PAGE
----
Today, European Commissioner for the Digital Agenda, Neelie Kroes, met1http://www.europolitics.info/sectorial-policies/kroes-to-meet-telecoms-ceos-art309779-12.htm with the CEOs of corporations acting towards more control over internet communications, to discuss the future of Internet policy. After misleadingly pretending there is no problem with operators restricting Net neutrality, and her choice not to protect freedom of information online… will Mrs. Kroes let dominant actors alter Internet’s architecture?
During her confirmation hearing2http://www.laquadrature.net/en/commissioner-kroes-commits-herself-to-net-neutrality before the European Parliament, Commissioner Kroes made unequivocal statements against commercially motivated anti-Net-neutrality practices.
One can wonder today if these words were just political rhetoric. In spite of her liberal stance, Commissioner Kroes now seems willing to let big companies control the network and its architecture to complete short-term economic goals at the expense of competition, innovation and freedoms online.
Commissioner Kroes first pretended with her April report3http://www.laquadrature.net/en/net-neutrality-the-european-commission-gives-up-on-users-and-innovators that there was no problem and that any bad behaviour would be solved by the market anyway. She recently refused to condemn the plans of some telecom operators to charge for prioritization of specific Internet content services and applications4See her response to a parliamentary question: http://www.europarl.europa.eu/sides/getAllAnswers.do?reference=E-2011-004665&language=BG. Now, she has met again5About today’s meeting, see: http://www.europolitics.info/sectorial-policies/kroes-to-meet-telecoms-ceos-art309779-12.html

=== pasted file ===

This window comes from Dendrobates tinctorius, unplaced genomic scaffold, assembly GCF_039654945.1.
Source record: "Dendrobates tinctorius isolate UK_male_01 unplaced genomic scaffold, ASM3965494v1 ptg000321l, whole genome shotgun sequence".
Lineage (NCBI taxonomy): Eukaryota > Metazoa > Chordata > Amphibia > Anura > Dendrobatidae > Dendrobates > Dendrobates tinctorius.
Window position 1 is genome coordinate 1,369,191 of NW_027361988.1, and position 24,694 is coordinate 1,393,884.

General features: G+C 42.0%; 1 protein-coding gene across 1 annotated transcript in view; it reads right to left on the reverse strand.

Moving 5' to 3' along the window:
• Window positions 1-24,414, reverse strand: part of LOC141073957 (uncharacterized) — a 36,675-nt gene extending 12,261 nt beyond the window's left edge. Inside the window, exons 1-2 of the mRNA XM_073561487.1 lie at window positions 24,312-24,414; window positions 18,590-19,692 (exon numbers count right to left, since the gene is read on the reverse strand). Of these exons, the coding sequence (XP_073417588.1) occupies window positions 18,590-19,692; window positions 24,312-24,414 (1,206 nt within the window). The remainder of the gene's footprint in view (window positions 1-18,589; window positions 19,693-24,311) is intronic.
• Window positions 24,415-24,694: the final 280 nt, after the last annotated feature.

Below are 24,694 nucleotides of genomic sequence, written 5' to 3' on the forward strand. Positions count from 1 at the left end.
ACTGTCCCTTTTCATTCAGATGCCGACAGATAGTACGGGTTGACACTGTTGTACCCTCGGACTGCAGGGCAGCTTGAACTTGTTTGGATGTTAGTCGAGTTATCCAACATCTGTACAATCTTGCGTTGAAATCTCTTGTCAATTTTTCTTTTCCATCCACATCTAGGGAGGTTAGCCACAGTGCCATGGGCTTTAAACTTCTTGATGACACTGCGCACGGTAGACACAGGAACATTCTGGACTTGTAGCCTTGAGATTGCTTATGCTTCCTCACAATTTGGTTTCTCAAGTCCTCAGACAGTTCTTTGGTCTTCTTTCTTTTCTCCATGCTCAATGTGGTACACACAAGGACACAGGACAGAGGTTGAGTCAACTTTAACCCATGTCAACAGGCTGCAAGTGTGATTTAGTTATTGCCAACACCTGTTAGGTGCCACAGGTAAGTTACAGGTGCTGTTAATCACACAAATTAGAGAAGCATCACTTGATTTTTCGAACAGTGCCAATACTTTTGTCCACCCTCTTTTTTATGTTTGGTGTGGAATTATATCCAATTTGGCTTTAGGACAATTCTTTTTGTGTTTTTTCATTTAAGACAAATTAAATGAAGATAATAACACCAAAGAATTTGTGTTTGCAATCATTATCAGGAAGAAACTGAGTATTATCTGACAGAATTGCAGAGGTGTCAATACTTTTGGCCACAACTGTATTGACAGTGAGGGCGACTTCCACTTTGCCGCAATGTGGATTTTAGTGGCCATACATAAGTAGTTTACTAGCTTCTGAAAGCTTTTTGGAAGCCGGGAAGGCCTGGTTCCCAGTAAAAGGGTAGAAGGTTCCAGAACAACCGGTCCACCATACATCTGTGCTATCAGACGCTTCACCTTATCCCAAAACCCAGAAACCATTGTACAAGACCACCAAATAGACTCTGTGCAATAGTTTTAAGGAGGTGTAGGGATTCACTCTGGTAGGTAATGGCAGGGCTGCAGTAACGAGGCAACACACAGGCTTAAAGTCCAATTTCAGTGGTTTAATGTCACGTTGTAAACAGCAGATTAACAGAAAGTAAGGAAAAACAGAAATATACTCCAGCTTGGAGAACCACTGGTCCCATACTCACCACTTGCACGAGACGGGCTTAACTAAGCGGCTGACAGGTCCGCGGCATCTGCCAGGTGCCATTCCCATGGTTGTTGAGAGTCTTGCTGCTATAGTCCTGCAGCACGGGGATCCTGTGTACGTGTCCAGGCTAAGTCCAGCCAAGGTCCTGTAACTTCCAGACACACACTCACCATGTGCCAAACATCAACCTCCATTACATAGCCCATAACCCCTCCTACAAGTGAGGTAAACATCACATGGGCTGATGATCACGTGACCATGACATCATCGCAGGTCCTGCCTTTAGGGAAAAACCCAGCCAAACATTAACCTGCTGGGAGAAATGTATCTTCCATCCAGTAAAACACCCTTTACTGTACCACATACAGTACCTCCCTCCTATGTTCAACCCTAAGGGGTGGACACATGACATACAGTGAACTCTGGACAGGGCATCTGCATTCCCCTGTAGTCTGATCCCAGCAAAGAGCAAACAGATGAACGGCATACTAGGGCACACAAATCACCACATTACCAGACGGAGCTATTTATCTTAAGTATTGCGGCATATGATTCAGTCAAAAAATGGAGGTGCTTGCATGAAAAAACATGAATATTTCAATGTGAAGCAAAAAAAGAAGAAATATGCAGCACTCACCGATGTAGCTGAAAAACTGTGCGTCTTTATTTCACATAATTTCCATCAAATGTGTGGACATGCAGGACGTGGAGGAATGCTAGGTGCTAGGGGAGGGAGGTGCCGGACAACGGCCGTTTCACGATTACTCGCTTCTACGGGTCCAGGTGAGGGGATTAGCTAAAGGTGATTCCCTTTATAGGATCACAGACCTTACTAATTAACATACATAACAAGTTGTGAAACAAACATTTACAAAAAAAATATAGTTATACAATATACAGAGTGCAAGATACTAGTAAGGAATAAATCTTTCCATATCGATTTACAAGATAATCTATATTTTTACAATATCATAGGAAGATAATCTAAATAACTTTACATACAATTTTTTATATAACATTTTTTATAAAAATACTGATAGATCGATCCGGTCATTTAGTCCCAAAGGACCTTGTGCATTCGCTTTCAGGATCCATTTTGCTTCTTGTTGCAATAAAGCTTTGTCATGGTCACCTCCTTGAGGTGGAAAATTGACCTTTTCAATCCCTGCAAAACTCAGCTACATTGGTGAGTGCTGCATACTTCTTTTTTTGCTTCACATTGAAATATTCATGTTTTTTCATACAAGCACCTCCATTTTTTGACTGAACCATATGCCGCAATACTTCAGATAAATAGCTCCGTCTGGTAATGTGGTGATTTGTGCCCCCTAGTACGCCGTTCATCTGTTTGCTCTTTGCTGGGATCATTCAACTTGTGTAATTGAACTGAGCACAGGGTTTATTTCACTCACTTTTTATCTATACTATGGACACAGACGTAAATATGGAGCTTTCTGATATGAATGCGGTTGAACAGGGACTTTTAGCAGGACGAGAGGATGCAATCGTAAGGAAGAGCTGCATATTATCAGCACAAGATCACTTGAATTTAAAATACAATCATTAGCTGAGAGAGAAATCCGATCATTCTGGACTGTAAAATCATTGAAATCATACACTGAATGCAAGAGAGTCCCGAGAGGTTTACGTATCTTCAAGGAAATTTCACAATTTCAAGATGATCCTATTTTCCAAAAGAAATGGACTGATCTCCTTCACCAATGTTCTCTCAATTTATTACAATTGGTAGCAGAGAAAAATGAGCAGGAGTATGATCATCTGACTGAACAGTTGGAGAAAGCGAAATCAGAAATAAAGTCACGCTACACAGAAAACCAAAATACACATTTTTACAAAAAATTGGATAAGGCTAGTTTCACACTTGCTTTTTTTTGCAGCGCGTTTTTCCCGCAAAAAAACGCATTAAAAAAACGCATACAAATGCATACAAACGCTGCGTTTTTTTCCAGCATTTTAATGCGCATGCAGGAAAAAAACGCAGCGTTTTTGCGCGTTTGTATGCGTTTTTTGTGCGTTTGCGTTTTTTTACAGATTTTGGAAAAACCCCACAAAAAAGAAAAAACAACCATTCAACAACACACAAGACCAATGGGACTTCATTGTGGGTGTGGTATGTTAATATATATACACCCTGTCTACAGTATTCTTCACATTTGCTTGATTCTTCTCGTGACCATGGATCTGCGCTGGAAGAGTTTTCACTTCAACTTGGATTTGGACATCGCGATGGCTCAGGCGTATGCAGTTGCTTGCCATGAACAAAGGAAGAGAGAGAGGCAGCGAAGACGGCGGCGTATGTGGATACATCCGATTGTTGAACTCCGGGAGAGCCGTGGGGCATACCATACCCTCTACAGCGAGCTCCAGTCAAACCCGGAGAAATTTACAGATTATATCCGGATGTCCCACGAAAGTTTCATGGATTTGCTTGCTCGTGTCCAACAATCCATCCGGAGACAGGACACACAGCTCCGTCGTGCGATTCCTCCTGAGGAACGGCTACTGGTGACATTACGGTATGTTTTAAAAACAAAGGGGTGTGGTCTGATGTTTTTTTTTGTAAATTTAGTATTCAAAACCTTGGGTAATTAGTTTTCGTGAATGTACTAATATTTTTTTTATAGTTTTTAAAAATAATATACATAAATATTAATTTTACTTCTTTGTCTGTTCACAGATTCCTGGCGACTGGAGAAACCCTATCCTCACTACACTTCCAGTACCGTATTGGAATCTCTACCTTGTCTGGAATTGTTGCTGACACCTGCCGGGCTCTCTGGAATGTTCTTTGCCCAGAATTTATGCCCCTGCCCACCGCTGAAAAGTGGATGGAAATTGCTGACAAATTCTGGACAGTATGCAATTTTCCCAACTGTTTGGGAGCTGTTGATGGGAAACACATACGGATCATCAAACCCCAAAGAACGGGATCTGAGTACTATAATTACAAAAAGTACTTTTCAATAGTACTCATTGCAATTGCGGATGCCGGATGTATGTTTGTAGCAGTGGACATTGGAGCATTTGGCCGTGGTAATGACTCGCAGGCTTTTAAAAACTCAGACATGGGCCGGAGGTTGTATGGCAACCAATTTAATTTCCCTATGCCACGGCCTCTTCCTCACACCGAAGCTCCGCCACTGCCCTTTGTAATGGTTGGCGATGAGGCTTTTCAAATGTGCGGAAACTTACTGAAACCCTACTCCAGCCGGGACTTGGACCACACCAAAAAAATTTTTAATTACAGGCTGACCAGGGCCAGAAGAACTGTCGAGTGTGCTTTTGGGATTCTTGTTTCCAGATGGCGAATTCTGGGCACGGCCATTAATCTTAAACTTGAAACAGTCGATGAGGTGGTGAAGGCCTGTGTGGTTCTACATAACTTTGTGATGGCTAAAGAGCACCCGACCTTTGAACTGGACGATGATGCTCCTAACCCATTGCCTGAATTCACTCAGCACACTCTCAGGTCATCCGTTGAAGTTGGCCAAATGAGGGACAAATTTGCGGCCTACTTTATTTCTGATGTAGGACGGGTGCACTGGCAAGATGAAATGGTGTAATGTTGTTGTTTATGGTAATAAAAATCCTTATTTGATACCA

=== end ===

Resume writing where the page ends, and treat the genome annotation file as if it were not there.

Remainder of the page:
A first meeting was held in March. See: http://europa.eu/rapid/pressReleasesAction.do?reference=MEMO/11/135 with the CEOs of big telecom operators6Such as Orange, BT, Vodafone, hardware manufacturers7Companies like Cisco and Alcatel-Lucent, content and service providers who work towards restricting access8In March, Facebook and Apple were invited to the meeting. For the full list, see: http://europa.eu/rapid/pressReleasesAction.do?reference=MEMO/11/135.
“Was Mrs Kroes faking her liberal position before the Parliament, or is she deliberately handing over an undue power to a few industries to control competition at the expense of fundamental freedoms? Disturbingly, the innovators, artists and entrepreneurs of tomorrow are not invited to the table, and yet they are the ones who generate growth and innovation on the Internet. After the French parliamentary report which proposed strong protections for online freedoms, and after the adoption of a law protecting net neutrality in the Netherlands, Commissioner Kroes must take action! ” declared Jérémie Zimmermann, spokesperson for citizen advocacy group La Quadrature du Net.
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|4.||↑||See her response to a parliamentary question: http://www.europarl.europa.eu/sides/getAllAnswers.do?reference=E-2011-004665&language=BG|
|5.||↑||About today’s meeting, see: http://www.europolitics.info/sectorial-policies/kroes-to-meet-telecoms-ceos-art309779-12.html|
A first meeting was held in March. See: http://europa.eu/rapid/pressReleasesAction.do?reference=MEMO/11/135
|6.||↑||Such as Orange, BT, Vodafone|
|7.||↑||Companies like Cisco and Alcatel-Lucent|
|8.||↑||In March, Facebook and Apple were invited to the meeting. For the full list, see: http://europa.eu/rapid/pressReleasesAction.do?reference=MEMO/11/135|